I won't wish you any luck because, when you think about it, luck really hasn't got anything to do with it at all. What I do wish you is the courage and the realisation that you really can do this!!
    376 days and a bit

    The number of members that recommended this message. 0 recommendations  Message 3 of 6 in Discussion 
    Sent: 12/7/2005 12:17 PM
    This message has been deleted by the author.

     Message 4 of 6 in Discussion 
    From: MSN NicknameJoeJFree-Gold-Sent: 12/7/2005 12:24 PM
    Hi Jessie,
    In one of the article links Joel has recommended above (General Comments About the Use of Zyban) I wrote this comment.

    You don't need anything else to 'help' you quit smoking.  You need No 'Program', No Pills, No Patches, No Pieces of Gum, No Potions, No Powders in capsules.
    To quit smoking you just need to - QUIT SMOKING! 
    All you need is Motivation, Determination and Education to Never take another puff, No Matter What.  The relatively short period of adjustment to Dealing With Life Without the Drug that is the quitting part of the overall healing process can be challenging.  But the rewards on the other end of that in comparison brief period of adjustment are immeasurable.
    Jessie, I spent years working with the same misconception that you suggest.  That getting rid of tobacco smoking is too hard to do on your own.  That you need 'something else'  a 'remedy' to support and enable you to quit smoking.  In a way, that is true.  The educational information & support like I found at the FreedomFromTobbacoQuitSmokingNow forum proved to be the crucial missing component I'd been looking for for over 20 years in my desire to be smoke free.  Not a pill, not a potion, not a patch - A Promise is what I needed.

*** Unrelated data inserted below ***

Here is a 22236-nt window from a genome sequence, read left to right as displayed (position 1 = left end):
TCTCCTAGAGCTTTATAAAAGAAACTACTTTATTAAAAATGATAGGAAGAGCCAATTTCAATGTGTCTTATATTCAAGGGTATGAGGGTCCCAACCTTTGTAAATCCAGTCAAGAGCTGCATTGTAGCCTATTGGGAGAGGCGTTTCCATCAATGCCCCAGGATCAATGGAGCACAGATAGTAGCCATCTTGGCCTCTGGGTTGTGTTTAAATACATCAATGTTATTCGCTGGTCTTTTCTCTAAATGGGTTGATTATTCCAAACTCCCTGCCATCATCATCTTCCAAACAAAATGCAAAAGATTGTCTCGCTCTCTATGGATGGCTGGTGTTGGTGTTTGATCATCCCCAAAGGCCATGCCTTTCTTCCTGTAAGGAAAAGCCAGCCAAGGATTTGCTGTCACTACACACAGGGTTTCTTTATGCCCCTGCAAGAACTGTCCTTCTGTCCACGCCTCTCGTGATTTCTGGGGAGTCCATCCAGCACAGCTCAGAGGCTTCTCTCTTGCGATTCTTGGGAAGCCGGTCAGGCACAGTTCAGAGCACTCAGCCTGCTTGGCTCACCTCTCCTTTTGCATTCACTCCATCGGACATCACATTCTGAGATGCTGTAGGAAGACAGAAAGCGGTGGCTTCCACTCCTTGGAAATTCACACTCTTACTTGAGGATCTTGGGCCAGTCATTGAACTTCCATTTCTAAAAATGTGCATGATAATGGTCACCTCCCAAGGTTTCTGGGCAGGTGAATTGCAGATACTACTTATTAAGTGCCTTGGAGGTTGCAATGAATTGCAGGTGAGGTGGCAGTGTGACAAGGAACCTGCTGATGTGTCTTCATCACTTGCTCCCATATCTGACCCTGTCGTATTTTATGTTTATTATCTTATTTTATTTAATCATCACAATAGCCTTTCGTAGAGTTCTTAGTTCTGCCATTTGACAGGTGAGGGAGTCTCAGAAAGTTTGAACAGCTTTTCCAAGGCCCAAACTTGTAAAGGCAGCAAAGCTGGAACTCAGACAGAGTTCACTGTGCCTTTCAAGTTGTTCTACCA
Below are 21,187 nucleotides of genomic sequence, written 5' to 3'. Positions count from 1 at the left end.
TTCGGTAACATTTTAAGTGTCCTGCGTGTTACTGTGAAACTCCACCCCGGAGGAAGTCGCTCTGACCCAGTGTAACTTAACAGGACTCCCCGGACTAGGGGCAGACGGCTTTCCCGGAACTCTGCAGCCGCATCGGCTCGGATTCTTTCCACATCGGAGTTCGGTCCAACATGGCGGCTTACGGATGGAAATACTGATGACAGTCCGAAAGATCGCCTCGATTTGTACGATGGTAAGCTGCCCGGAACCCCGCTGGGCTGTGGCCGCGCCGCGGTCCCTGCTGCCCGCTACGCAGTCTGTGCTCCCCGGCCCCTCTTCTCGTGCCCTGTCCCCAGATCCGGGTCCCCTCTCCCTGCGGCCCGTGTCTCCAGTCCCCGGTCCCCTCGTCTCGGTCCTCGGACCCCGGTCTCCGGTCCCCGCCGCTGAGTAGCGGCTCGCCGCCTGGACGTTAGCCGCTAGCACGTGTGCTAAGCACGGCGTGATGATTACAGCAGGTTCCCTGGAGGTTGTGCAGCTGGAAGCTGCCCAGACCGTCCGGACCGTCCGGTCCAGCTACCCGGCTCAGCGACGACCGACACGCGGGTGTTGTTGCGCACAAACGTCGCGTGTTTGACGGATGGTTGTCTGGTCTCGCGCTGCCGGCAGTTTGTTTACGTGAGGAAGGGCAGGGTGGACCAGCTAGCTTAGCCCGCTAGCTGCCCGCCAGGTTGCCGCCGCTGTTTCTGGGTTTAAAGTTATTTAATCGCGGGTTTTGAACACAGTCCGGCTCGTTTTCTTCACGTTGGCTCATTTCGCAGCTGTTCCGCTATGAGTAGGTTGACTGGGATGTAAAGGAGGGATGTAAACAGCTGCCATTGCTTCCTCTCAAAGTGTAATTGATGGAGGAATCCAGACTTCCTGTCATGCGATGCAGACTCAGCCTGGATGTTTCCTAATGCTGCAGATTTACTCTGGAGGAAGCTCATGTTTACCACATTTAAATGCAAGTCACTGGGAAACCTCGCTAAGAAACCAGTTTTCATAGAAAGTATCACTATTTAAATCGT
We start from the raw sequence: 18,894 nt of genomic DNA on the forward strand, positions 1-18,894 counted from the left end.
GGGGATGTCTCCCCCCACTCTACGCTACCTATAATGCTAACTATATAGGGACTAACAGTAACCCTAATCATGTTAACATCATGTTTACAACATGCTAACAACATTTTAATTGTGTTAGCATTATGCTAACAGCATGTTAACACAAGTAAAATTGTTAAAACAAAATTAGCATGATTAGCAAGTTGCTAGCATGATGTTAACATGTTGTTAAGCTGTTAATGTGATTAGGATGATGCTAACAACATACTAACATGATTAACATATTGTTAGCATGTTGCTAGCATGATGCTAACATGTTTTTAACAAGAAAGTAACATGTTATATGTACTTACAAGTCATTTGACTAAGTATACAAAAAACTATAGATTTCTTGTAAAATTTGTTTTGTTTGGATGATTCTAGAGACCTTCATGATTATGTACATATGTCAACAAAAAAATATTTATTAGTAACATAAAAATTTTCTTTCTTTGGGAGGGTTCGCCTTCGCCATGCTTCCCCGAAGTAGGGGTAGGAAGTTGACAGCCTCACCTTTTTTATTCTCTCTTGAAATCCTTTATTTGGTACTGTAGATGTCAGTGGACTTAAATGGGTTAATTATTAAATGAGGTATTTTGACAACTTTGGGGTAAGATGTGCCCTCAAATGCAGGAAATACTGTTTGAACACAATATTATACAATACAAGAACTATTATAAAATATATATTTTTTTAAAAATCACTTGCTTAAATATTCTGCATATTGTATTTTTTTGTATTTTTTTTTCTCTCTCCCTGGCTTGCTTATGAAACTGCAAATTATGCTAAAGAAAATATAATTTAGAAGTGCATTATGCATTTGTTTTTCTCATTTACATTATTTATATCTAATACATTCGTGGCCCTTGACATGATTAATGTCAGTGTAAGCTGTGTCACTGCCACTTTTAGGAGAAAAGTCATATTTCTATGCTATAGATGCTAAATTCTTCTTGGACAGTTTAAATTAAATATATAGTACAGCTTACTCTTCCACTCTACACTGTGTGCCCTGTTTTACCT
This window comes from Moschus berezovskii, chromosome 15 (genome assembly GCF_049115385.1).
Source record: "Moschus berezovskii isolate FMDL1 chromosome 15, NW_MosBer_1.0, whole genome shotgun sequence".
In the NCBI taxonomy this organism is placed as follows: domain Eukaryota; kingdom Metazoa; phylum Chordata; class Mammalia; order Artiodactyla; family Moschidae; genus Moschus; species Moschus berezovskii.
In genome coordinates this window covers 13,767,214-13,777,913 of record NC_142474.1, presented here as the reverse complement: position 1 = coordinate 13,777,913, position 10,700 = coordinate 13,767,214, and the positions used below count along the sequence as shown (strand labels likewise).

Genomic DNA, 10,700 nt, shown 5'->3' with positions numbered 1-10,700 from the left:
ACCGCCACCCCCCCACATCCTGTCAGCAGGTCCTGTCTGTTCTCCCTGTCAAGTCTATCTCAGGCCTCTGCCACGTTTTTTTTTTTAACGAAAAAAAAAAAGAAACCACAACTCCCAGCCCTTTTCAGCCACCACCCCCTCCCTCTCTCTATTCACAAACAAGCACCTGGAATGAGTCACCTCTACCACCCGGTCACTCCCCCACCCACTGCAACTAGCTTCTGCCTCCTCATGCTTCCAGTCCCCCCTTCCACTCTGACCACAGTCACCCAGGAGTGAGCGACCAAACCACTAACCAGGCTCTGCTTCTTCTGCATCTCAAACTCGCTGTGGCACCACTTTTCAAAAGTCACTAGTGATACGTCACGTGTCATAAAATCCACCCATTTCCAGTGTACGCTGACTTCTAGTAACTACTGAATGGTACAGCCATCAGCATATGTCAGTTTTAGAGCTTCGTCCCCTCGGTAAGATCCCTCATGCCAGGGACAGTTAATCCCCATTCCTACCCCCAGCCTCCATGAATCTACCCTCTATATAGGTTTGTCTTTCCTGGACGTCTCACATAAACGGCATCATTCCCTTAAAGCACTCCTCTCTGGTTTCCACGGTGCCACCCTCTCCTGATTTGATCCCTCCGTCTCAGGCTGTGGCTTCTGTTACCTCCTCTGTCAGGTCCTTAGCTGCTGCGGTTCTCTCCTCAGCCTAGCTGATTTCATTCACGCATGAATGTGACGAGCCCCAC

A Promise that it can be done by getting clean of nicotine.
    A Promise that 'If I could do it so can you'.
    A Promise that 'It will get better with time'.
    A Promise that living nicotine free is as we were meant to be, naturally comfortable.
    Nicotine Cessation Support, whether 3-D or virtual from others in similar circumstances from all over the world, gives validation that a smoke free future is attainable.  YOU already possess everything you need to quit smoking.  YOU already possess the most crucial component - a desire to be free from smoking nicotine.  YOU can do it! 
    "You are stronger than you seem, smarter than you look and braver than you believe."
    Some 'Interesting' Reading: